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South Africa

Business is slow but demand should improve shortly as many companies completed their financial years at the end of February and will start purchasing again.

The prime lending rate is still at 11.75% but a cut is anticipated in the next few months. Inflation dropped from 5.5% in November to 5.1% in December, the lowest level since August last year. And at the time of writing, the rand is trading at 18.70 to a weaker US dollar as against 19.10 only a few weeks ago. 

In other developments, the ABSA Purchasing Managers Index climbed to 51.7 in February from 43.6 in January but business activity remains subdued. Meanwhile, new vehicle sales in South Africa fell 0.9% year on year in February to 44,749 units whereas exports jumped 27.5%.

The export ban on copper scrap remains in place while brass scrap (Honey, Nomad) can still be shipped abroad on payment of a 10% duty to South African customs. Aluminium scrap can still be exported through the International Trade Administration Commission but most dealers are selling locally, except in the case of one or two grades that are not consumed domestically and therefore need to be exported.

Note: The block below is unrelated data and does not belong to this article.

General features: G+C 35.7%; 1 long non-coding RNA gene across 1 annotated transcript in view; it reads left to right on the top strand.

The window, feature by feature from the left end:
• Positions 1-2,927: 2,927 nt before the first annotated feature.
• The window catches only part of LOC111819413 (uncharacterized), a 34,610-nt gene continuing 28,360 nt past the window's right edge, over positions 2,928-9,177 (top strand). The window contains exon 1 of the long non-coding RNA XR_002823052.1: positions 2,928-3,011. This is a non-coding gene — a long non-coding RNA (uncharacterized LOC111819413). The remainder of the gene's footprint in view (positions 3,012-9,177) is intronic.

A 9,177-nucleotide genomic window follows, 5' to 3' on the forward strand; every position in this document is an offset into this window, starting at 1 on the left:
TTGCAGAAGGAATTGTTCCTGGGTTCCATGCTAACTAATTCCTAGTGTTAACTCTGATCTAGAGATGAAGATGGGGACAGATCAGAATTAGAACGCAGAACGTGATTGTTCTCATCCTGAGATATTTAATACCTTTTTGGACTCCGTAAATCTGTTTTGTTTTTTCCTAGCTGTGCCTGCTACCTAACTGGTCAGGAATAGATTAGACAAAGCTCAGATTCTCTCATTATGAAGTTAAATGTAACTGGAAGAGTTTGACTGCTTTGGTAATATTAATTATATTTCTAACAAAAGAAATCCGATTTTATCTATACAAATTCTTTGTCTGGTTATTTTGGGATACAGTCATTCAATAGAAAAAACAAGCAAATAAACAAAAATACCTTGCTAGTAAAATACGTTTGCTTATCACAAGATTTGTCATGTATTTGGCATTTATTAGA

Arcelor Mittal in South Africa has announced a six-month deferral of the closure of its long steel business after agreement on short-term measures was reached by all parties. 

Businesses in South Africa are continuing to be affected by daily load shedding, although this is now at a reduced level following maintenance work. State-owned enterprises such as electricity producer Eskom and ports, rail and pipelines custodian Transnet are still hugely in debt and placing strain on the economy as they do not have the funds for urgently-required infrastructure upgrades.

Looking ahead, a General Election will be taking place on May 29 and the outlook is not positive for the ruling ANC which will probably need a coalition with other parties.